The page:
A Battle Cry for Equality

Commander in Chief Barack Obama symbolizes the achievements of African-Americans who have fought for their country and against racism in the armed forces for more than two centuries.

Matthias Christensen

Arguably, the signature event of Barack Obama’s first term occurred on the night of May 1, 2011, in the East Room of the White House, when the president announced Osama bin Laden’s death. The world would soon learn details of the high-risk covert operation on Pakistani soil that the president had approved in the face of great uncertainty. The killing of 
bin Laden dramatically recast the image of Obama as commander in chief and presented a striking picture of military leadership.

The historic nature of Obama’s presidency has received much attention. But what does it mean to elect not just the first African-American president but the first black commander in chief? Obama’s embrace of this title and the American public’s widespread acceptance of him in the role reflect a significant evolution of both the image and the power of African-Americans as leaders of the nation’s armed forces.

For much of U.S. history, the very idea of African-Americans holding leadership roles in the military generated considerable controversy and outright opposition. Beginning with the Revolutionary War and continuing well into the 20th century, the thought of black men occupying positions of authority over white men ran against societal conventions as well as ingrained military customs.

The story of African-American officers, in particular, has been one of tragedy, perseverance and triumph. The military viewed awarding black men officer status as not only a radical inversion of racial hierarchy but also a way to give them a potentially dangerous sense of manhood and citizenship. Between 1877-1936, only four African-Americans graduated from West Point.

World War I was a crucial episode in the history of military leadership. African-Americans were determined to transform a war to make the world “safe for democracy” into an opportunity for greater social and political rights. After facing pressure from the black press and civil rights activists, the U.S. War Department agreed to the creation of a training camp for African-American officers in Des Moines, Iowa. The camp brought together some of the most accomplished blacks of the day — lawyers, doctors, businessmen, star athletes — who equated military leadership with racial advancement. By the end of the war, more than 1,200 African-Americans had received officer commissions.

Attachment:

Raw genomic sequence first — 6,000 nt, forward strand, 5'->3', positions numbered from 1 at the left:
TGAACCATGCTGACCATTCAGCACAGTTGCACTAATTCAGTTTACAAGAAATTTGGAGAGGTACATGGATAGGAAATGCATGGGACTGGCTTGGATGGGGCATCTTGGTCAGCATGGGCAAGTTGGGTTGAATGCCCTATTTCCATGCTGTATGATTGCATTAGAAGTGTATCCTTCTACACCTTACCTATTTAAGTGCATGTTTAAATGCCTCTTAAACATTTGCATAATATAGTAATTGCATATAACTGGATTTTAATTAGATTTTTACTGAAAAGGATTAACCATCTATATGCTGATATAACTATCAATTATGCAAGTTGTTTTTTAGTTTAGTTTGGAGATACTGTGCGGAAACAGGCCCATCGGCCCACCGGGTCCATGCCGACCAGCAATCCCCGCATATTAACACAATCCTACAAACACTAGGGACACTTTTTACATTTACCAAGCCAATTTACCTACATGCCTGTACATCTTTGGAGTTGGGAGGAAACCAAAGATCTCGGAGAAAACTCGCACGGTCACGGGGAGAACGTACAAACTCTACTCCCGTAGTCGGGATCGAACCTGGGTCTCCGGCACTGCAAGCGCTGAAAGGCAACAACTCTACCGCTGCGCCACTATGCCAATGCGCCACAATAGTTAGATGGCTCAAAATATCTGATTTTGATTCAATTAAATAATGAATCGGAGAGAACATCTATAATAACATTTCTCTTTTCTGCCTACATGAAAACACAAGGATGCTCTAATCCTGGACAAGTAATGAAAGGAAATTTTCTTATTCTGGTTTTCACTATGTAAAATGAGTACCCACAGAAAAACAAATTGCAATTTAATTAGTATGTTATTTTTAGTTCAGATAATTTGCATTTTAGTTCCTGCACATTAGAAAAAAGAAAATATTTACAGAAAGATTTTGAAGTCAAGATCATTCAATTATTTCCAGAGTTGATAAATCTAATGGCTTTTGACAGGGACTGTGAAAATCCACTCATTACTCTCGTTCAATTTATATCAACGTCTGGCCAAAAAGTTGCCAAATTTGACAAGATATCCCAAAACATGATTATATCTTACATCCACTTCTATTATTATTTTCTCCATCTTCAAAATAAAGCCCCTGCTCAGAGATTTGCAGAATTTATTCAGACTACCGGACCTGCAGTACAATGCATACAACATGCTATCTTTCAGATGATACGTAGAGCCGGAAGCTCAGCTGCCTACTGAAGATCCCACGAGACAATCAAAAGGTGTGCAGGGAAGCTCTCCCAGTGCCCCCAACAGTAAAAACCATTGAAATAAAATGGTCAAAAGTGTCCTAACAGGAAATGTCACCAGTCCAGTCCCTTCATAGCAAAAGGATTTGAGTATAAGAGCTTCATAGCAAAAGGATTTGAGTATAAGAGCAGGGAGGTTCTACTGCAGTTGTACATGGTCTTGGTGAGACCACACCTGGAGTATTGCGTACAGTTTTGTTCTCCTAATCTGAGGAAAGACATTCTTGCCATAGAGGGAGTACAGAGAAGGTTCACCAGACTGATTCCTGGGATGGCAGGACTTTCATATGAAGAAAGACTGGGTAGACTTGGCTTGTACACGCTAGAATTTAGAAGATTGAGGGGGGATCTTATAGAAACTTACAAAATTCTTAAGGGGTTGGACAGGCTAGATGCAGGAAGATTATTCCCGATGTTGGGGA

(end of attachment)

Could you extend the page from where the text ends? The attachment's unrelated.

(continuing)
Despite this achievement, white hostility to the presence of African-American officers remained intense. The highest-ranking black officer when America entered the war, Colonel Charles Young, was unceremoniously forced to retire for health reasons. Other officers endured virulent racial discrimination and emotional abuse from their fellow Americans. In France, black officers were slandered as ineffective leaders and became scapegoats for the alleged poor performance of one of the African-American combat divisions.

After World War I, military leaders vociferously debated the future of African-Americans in the armed forces. They determined that the “experiment” of African-American officers had been a failure and that in future wars they should serve only in a limited capacity. This policy shaped the opportunities made available to African-American officers throughout the interwar period and into World War II.

The integration of the armed forces after World War II began to transform 
the place of African-Americans in the military and undermine the idea that they could not be effective leaders. In 1948, President Harry Truman issued an executive order prohibiting racial segregation throughout the military, although enforcement remained a problem. Both the Korean and Vietnam wars witnessed a dramatic transformation in the armed forces’ racial composition and the 
number of African-Americans in positions of command.

Amid this changing climate, Colin Powell took advantage of the military’s commitment to improving racial diversity and advancing the careers of black officers. Powell, who received his first officer commission in 1958, steadily ascended through the ranks, holding prominent positions in the Pentagon and the White House. In 1989, President George H.W. Bush appointed Powell chairman of the Joint Chiefs of Staff, the first African-American to hold the job.

During the Persian Gulf War, Powell emerged as a nationally respected and authoritative figure. Upon Powell’s retirement from active duty in 1993, many pundits considered him to be a viable presidential candidate who could garner widespread white support across the political spectrum.

This made Obama’s courting of Powell’s support during the 2008 campaign, and Powell’s eventual endorsement, especially significant. Powell gave Obama crucial legitimacy, not only as a potential commander in chief but as an African-American who, like Powell, possessed the qualifications, temperament and leadership abilities to assume control of the nation’s armed forces. Powell again supported Obama in 2012 and lauded his foreign policy record.

As commander in chief, Obama has by no means fully shed historical concerns about African-Americans as military leaders. Challenges to the president’s citizenship, and therefore his very right to be commander in chief, contain a clear racial dimension. Nevertheless, the once unimaginable thought of a black person being responsible for the safety of the American people and holding final authority over the use of military power has become a widely accepted reality.

In his second term, the president faces a host of difficult foreign policy and military-related questions. What he won’t confront is much doubt about his ability to lead our armed forces.

Chad Williams is an associate professor of African and Afro-American studies.